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Geek fight club old news, still stupid

The "Gentleman’s Fighting Club" of Silicon Valley isn’t new. Formed a year after "Fight Club" hit theaters, the machismo-frustrated band of Menlo Park employees first started meeting and beating each other in a garage back in 2000. (Right around the time "Fight Club" came out on DVD, no doubt.)  

The "Gentleman’s Fighting Club" was even the subject of a hyperbolic AP profile back in 2006. But now there’s a short documentary called "Uppercut" circulating on the Internet, so everybody’s talking about it again like it just happened.  

Whatevs.

What you get in "Uppercut" is 8:41 minutes of not entirely unsympathetic men whining about their privileged existence and the shame that comes from bearing injuries incurred from cubicle life — bad backs, carpal tunnel, etc., — as opposed to honest, butch injuries that come from whomping on one’s colleague with a computer keyboard while wearing a fencing mask. "I hit a guy in the face and I’m alive," says one guy in the "Uppercut."  

"We’ve created art that never existed before. In that garage."

Art = "Me get endorphin rush!" (For those without a garage and/or willing co-workers, similar thrills can be had by slamming one's hand in a car door.)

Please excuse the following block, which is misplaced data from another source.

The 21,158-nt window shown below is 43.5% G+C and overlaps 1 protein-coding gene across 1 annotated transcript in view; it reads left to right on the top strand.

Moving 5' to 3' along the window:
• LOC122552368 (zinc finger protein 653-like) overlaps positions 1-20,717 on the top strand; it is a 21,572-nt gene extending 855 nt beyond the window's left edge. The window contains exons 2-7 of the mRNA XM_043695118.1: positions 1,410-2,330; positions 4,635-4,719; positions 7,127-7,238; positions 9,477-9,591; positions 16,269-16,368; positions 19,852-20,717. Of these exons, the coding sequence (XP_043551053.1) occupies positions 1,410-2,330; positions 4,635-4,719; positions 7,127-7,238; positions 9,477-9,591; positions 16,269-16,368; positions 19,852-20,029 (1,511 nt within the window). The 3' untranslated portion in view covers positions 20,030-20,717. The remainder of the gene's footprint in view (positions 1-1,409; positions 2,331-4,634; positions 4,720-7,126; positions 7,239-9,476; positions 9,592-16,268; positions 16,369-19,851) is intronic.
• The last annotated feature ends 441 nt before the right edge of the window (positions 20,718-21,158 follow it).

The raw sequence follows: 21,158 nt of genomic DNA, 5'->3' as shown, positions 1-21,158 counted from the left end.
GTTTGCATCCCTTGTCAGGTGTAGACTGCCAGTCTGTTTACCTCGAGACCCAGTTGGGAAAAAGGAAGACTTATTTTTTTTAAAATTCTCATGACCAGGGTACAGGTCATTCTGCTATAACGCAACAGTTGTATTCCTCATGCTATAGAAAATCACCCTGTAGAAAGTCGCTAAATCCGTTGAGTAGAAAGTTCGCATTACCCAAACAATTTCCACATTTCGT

Stupid "Fight Club": A good book, a fine movie, and the "Catcher in the Rye" of the 21st century, in which men unfamiliar with abstract thought over-identify with a protagonist whose own self-delusions and immaturity are a major plot point. These dudes interpret Chuck Palahniuk's book — oh, who am I kidding — the MOVIE as a manifesto about how to live.

In "Fight Club," the narrator, who suffers from insomnia and self-imposed emasculation through consumer culture, meets mysterious stranger, Brad Pitt. (Tyler Durden. Whatever.) Together they start a flight club in which men beat each other as a form of super butch radical psychotherapy.

This evolves into a fascistic assault on society, with the belief that violence is the only way to change things. Eventually the narrator has the self-realization that he and Brad Pitt (fine, Durden) are the same person, and that what he’s been doing is majorly messed up.

Overall, "Uppercut" doesn’t give the impression these doughy dudes with excellent income are developing any more self-awareness than the high school students who launched  fight clubs to get in touch with their inner Brad. Unlike the movie however, there is no "first rule" of fight club, just two "guidelines": One, don’t cripple your friend.  And two, don’t make anyone cry.

Not for nothing, this seems antithetical to the danger these guys claim they're looking for. If you want a brush with death, climb rocks or do Tony Horton’s "P90X." (Frankly, a few of these dudes could stand some of the latter). The only difference between the guys playing "Fight Club" and medieval LARPers (Live Action Role Players) is that the dudes in the kilts with the wooden swords at the park know they’re playing a game.

But then I’m a chick. What do I know?

 

Helen A.S. Popkin is always going "blah blah blah" about the Internet, then she asks you to follow her on Facebook and/or Twitter … because that's how she rolls.